Thenarse, Gomes, West, Dennard and Smith Use Deep Family Ties for Inspiration
To "Respond to Randy" click the link below and choose "Randy York's N-Sider" under "Area of Interest". Include your name and residence and comment on this column. Follow Randy on Twitter at www.twitter.com/RandyYorkNsider
You saw Rickey Thenarse and DeJon Gomes fly above the intended receivers last Saturday and turn NFL-like interceptions into 47- and 40-yard touchdowns that would have made Charlie Greene, Nebraska's own Olympic gold medal sprinter, proud.
If those two picks didn't bring you out of your stadium seat or your favorite chair, Husker teammates Anthony West, Alfonso Dennard and P.J. Smith added their own acrobatics to the highlight reel, plucking footballs out of the sky like athletic kids catching potatoes in Idaho.
Watching such aggressive ball hawking and aerial piracy made me think of an old line in an old movie that won four Academy Awards two decades before any of these five Huskers were born.
The movie featured Paul Newman as Butch Cassidy and Robert Redford as the Sundance Kid.
Newman couldn't believe what he was seeing so he asked Redford: "I couldn't do that. Could you do that? How can they do that? Who are these guys?"
We'll get to the definitive answers here shortly, but rest assured, we weren't the only ones in awe.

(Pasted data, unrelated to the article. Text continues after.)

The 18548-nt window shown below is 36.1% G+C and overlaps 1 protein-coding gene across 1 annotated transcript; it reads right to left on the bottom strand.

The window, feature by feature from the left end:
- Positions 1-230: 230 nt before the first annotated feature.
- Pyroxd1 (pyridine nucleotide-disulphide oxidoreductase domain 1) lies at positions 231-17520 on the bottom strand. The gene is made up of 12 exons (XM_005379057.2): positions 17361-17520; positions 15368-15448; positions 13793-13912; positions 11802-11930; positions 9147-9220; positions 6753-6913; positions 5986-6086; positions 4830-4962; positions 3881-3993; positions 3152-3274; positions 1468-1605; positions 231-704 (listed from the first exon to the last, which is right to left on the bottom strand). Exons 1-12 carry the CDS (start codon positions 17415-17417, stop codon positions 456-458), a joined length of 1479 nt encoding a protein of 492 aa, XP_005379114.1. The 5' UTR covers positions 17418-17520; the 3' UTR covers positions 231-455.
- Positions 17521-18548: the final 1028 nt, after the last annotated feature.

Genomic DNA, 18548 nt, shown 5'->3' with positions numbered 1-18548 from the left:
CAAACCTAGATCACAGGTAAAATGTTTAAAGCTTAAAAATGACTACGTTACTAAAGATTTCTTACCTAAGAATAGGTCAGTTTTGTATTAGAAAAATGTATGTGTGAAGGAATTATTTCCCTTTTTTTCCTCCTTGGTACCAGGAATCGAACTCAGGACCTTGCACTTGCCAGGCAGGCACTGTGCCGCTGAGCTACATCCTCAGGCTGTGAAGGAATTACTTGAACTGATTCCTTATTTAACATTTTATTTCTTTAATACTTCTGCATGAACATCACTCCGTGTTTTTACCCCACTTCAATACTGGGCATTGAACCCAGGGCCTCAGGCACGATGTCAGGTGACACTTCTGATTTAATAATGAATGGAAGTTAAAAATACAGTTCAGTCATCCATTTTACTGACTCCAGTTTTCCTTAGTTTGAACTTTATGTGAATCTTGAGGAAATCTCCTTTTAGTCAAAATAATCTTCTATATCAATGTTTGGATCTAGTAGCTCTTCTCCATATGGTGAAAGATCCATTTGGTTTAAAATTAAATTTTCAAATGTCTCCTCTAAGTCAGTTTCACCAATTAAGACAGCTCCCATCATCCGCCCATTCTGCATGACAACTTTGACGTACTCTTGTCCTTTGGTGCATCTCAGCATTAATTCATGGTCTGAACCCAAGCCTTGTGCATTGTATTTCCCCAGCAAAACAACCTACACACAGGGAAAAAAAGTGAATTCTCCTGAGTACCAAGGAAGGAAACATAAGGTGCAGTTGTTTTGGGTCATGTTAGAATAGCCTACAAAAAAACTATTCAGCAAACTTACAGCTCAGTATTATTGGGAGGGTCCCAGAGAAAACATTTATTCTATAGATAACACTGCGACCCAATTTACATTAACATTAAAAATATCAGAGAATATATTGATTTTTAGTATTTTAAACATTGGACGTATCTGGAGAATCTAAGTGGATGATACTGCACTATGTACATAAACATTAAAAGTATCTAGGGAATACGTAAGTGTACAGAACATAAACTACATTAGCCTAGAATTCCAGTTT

Ekeler: 'Greatest Secondary Performance I've Ever Seen'
"Greatest secondary performance I've ever seen," Nebraska Linebacker Coach Mike Ekeler said of last week's game against Idaho, knowing full well that Prince Amukamara and Eric Hagg -- the Huskers' two biggest playmakers in the secondary - weren't even part of this dazzling display.
"Ek's a little overzealous at times," said Marvin Sanders, the Huskers' secondary coach. "It was great to see those five handle the ball so they could make some big plays and showcase their offensive skills, but one game does not a season make."
No need to remind this particular Pick Five as they reinforce each other at the same time each enhances his own reputation.
"They know and understand that they can be better and more consistent because all five of those guys have bought into the system," Sanders said. "They believe in what Coach (Bo) Pelini has been talking about in terms of process. Any time you have a group of young men who believe in a coaching system, you have the opportunity to be pretty special."
Sanders paused a second, then finished. "Just like Prince and Eric, those five have surrendered themselves to the University of Nebraska and the process that Coach Pelini has put into place," he said. "That's where it all starts."